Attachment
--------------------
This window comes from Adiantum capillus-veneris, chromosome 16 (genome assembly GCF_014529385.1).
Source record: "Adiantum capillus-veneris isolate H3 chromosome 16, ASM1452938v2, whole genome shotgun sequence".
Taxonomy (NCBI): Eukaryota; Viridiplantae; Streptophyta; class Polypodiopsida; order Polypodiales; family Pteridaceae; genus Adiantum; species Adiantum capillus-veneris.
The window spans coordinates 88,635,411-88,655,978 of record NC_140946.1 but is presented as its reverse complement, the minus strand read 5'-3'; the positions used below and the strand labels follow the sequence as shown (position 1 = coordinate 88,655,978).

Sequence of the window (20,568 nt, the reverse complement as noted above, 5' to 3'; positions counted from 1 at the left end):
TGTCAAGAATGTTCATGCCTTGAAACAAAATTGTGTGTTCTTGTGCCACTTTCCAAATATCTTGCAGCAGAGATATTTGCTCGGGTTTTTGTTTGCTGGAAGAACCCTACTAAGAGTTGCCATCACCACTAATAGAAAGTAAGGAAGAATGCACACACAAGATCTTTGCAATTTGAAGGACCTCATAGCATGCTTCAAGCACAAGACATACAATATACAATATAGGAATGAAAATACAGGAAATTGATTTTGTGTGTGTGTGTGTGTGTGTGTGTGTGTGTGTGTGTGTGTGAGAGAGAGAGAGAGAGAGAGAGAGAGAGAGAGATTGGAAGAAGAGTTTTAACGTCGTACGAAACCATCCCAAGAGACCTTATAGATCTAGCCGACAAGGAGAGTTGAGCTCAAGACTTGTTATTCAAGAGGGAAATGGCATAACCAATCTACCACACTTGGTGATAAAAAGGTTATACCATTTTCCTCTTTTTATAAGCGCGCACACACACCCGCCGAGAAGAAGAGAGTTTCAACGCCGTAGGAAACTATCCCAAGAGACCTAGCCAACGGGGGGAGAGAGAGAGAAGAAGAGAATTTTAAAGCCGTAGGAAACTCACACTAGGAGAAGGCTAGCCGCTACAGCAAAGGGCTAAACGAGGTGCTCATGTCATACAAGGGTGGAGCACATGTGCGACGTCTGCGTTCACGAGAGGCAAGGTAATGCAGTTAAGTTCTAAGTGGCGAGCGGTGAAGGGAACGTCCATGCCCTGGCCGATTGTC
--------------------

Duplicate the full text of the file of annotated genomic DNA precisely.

This window comes from Adiantum capillus-veneris, chromosome 16 (genome assembly GCF_014529385.1).
Source record: "Adiantum capillus-veneris isolate H3 chromosome 16, ASM1452938v2, whole genome shotgun sequence".
Taxonomy (NCBI): Eukaryota; Viridiplantae; Streptophyta; class Polypodiopsida; order Polypodiales; family Pteridaceae; genus Adiantum; species Adiantum capillus-veneris.
The window spans coordinates 88,635,411-88,655,978 of record NC_140946.1 but is presented as its reverse complement, the minus strand read 5'-3'; the positions used below and the strand labels follow the sequence as shown (position 1 = coordinate 88,655,978).

Sequence of the window (20,568 nt, the reverse complement as noted above, 5' to 3'; positions counted from 1 at the left end):
TGTCAAGAATGTTCATGCCTTGAAACAAAATTGTGTGTTCTTGTGCCACTTTCCAAATATCTTGCAGCAGAGATATTTGCTCGGGTTTTTGTTTGCTGGAAGAACCCTACTAAGAGTTGCCATCACCACTAATAGAAAGTAAGGAAGAATGCACACACAAGATCTTTGCAATTTGAAGGACCTCATAGCATGCTTCAAGCACAAGACATACAATATACAATATAGGAATGAAAATACAGGAAATTGATTTTGTGTGTGTGTGTGTGTGTGTGTGTGTGTGTGTGTGTGTGTGAGAGAGAGAGAGAGAGAGAGAGAGAGAGAGAGATTGGAAGAAGAGTTTTAACGTCGTACGAAACCATCCCAAGAGACCTTATAGATCTAGCCGACAAGGAGAGTTGAGCTCAAGACTTGTTATTCAAGAGGGAAATGGCATAACCAATCTACCACACTTGGTGATAAAAAGGTTATACCATTTTCCTCTTTTTATAAGCGCGCACACACACCCGCCGAGAAGAAGAGAGTTTCAACGCCGTAGGAAACTATCCCAAGAGACCTAGCCAACGGGGGGAGAGAGAGAGAAGAAGAGAATTTTAAAGCCGTAGGAAACTCACACTAGGAGAAGGCTAGCCGCTACAGCAAAGGGCTAAACGAGGTGCTCATGTCATACAAGGGTGGAGCACATGTGCGACGTCTGCGTTCACGAGAGGCAAGGTAATGCAGTTAAGTTCTAAGTGGCGAGCGGTGAAGGGAACGTCCATGCCCTGGCCGATTGTC